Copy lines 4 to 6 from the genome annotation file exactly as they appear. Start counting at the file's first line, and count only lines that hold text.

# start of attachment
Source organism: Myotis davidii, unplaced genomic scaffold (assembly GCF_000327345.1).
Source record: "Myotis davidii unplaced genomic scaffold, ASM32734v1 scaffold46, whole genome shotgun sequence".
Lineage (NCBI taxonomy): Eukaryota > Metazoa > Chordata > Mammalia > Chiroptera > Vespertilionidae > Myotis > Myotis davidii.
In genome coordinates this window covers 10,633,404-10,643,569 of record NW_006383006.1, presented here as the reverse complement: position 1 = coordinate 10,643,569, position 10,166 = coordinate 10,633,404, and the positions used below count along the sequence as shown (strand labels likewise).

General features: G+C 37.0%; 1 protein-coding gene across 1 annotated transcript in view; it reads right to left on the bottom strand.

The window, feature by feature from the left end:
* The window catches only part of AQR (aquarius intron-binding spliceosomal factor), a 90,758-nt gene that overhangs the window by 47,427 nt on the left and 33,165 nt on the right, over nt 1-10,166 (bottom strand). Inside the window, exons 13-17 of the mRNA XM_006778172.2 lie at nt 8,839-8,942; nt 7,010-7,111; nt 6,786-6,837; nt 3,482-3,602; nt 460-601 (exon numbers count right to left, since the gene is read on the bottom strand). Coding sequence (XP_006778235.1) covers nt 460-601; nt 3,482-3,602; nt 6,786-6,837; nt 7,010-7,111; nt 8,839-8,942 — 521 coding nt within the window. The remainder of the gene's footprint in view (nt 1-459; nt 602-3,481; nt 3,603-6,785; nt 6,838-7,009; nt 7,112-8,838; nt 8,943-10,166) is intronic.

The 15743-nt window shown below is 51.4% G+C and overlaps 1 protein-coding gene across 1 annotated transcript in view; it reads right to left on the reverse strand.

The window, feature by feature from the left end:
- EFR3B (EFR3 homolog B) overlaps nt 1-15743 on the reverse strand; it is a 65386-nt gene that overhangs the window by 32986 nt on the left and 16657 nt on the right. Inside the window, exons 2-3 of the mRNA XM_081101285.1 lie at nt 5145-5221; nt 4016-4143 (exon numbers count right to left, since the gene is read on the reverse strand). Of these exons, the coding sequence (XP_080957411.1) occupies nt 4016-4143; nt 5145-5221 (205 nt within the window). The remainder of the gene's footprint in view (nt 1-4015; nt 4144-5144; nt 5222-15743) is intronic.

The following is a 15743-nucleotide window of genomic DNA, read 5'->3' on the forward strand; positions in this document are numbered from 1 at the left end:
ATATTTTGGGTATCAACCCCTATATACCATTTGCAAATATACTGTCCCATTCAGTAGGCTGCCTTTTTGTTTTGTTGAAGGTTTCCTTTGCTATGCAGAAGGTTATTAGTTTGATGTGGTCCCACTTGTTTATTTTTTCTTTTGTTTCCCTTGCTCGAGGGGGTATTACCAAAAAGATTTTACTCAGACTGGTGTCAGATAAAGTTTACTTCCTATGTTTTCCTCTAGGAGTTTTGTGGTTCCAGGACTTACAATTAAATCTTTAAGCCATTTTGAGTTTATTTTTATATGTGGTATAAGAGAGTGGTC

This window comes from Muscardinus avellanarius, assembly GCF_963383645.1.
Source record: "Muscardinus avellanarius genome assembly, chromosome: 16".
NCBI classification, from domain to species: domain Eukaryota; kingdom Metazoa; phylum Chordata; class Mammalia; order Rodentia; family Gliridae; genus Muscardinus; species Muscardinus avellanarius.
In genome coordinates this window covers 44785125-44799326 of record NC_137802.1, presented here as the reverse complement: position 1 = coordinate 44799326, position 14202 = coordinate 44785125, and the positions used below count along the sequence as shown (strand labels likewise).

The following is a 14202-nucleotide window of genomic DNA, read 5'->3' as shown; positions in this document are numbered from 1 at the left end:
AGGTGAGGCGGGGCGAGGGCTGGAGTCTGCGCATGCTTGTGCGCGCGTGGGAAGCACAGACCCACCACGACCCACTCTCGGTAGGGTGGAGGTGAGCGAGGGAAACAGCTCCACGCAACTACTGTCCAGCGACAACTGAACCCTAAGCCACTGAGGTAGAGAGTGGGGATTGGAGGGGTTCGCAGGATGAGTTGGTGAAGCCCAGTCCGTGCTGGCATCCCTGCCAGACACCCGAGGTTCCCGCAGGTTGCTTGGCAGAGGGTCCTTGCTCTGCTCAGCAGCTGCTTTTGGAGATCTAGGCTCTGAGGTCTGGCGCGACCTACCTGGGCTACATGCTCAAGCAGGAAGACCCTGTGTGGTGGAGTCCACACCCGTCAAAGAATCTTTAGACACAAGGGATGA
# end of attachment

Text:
In genome coordinates this window covers 10,633,404-10,643,569 of record NW_006383006.1, presented here as the reverse complement: position 1 = coordinate 10,643,569, position 10,166 = coordinate 10,633,404, and the positions used below count along the sequence as shown (strand labels likewise).

General features: G+C 37.0%; 1 protein-coding gene across 1 annotated transcript in view; it reads right to left on the bottom strand.

The window, feature by feature from the left end: